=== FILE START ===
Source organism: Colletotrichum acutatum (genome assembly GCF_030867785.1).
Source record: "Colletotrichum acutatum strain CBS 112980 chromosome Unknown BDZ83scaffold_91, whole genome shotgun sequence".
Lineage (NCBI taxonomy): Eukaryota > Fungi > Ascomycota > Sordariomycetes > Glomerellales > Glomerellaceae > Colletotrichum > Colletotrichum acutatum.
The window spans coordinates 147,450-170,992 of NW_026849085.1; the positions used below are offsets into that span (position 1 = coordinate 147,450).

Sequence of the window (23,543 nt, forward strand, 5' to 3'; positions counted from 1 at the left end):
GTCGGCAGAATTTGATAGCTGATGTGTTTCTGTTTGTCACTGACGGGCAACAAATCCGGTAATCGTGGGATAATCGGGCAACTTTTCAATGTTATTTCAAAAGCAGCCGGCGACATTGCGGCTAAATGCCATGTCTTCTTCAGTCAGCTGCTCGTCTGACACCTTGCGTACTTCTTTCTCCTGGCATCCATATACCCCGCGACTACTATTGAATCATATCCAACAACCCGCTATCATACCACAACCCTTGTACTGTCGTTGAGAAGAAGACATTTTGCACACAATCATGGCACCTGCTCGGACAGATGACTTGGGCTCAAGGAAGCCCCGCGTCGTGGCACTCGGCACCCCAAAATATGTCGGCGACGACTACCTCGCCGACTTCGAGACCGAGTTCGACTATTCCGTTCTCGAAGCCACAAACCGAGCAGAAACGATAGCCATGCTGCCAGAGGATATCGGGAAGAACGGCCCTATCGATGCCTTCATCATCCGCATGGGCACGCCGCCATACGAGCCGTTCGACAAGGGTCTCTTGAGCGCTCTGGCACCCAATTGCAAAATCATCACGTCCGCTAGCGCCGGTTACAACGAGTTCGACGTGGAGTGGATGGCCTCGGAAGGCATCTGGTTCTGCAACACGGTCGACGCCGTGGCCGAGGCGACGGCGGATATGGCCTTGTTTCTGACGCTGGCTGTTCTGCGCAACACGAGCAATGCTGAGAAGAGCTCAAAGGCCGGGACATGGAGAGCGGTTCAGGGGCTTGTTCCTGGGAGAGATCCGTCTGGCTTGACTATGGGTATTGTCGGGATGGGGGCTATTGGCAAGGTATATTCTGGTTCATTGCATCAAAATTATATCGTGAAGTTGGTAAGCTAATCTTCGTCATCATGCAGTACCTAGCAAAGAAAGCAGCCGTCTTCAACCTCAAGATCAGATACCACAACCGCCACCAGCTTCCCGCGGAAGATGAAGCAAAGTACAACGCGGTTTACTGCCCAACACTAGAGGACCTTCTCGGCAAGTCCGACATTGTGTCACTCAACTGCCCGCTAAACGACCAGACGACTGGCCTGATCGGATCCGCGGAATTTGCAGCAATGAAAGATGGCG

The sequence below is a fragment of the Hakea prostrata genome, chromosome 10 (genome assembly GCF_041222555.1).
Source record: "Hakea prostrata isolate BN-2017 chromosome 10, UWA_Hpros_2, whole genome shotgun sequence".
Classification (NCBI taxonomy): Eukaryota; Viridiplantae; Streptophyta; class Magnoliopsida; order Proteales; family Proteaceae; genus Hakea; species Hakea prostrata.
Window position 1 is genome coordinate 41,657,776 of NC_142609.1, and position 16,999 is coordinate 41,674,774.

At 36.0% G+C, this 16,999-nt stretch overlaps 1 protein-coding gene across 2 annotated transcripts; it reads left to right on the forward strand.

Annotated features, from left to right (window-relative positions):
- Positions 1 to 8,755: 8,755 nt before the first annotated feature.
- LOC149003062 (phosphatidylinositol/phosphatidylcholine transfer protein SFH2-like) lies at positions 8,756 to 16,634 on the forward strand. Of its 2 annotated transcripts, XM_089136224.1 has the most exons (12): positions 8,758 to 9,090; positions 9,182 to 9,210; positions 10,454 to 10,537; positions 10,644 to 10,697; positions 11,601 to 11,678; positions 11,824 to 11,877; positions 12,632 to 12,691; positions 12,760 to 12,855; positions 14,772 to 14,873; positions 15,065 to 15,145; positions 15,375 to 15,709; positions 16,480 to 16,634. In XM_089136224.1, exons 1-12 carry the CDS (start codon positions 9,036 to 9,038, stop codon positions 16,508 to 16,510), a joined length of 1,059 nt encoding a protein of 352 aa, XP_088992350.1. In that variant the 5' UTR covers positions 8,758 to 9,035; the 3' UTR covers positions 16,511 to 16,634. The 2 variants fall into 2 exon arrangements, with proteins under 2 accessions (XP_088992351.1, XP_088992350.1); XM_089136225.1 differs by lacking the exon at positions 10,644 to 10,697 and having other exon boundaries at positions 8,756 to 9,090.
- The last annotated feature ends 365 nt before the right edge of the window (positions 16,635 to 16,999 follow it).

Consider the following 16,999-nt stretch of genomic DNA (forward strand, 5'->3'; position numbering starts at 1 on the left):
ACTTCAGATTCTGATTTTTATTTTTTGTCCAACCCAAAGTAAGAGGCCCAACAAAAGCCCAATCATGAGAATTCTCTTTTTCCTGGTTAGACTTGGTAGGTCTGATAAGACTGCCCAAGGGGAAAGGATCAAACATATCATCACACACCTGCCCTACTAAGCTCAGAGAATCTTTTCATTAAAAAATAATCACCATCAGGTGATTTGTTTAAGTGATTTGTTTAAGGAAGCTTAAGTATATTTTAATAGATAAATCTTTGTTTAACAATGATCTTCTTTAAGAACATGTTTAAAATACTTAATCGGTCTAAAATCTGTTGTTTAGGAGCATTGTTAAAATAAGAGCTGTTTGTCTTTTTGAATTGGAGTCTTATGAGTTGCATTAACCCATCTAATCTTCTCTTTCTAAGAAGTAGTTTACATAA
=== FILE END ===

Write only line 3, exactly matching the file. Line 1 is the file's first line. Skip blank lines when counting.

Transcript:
Lineage (NCBI taxonomy): Eukaryota > Fungi > Ascomycota > Sordariomycetes > Glomerellales > Glomerellaceae > Colletotrichum > Colletotrichum acutatum.